The Historical Context

  • Rodney Lowe


The empirical analysis of welfare policy, as argued in Part I, needs to be informed by competing theoretical interpretations of the nature of both the welfare state and policymaking. It also needs to be placed in historical context. It is all too tempting to consider the overall development of policy — or to judge the relative success or failure of an individual policy — in isolation and according to some internal logic. Indeed a belief in incrementalism encourages this. However, it must be recognised that welfare policy was subject to external forces to which successive governments, distracted by other problems, responded within the constraints of what was deemed to be administratively and politically possible. The purpose of this chapter is to identify these various constraints and influences. What, in particular, was the economic context in which welfare policy developed and to what demographic pressures was it subject? Who held political power and how did this affect the priority accorded to welfare policy? How did the machinery of government at a central, regional and local level adapt to the more positive welfare role which the state had assumed? How receptive was public opinion, as represented by vested interests and the electorate, to the duties as well as the rights imposed by state welfare?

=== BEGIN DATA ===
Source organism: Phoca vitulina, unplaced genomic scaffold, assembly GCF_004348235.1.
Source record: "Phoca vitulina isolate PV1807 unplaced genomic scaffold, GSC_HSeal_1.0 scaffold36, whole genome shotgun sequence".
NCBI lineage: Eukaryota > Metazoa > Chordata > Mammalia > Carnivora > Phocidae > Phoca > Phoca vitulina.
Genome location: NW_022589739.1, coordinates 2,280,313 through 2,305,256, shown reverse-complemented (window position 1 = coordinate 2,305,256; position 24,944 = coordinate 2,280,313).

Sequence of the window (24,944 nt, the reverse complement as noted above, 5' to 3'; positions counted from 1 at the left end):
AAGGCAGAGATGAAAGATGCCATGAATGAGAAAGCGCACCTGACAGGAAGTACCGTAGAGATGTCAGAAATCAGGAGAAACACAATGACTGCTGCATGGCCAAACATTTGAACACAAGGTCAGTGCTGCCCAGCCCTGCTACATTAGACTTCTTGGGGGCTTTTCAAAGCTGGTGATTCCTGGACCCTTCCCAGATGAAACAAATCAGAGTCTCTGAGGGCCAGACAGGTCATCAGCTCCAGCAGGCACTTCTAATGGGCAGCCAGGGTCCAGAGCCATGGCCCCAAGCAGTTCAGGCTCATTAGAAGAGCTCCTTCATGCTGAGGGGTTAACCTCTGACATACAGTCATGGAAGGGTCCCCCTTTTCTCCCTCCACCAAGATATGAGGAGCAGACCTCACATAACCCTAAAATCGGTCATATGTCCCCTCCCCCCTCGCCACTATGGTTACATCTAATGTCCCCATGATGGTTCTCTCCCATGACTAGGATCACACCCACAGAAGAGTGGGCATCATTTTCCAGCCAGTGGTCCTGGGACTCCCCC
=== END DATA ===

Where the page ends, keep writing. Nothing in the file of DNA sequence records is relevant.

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Copyright information

© Rodney Lowe 1999

Authors and Affiliations

  • Rodney Lowe
    • 1
  1. 1.University of BristolUK

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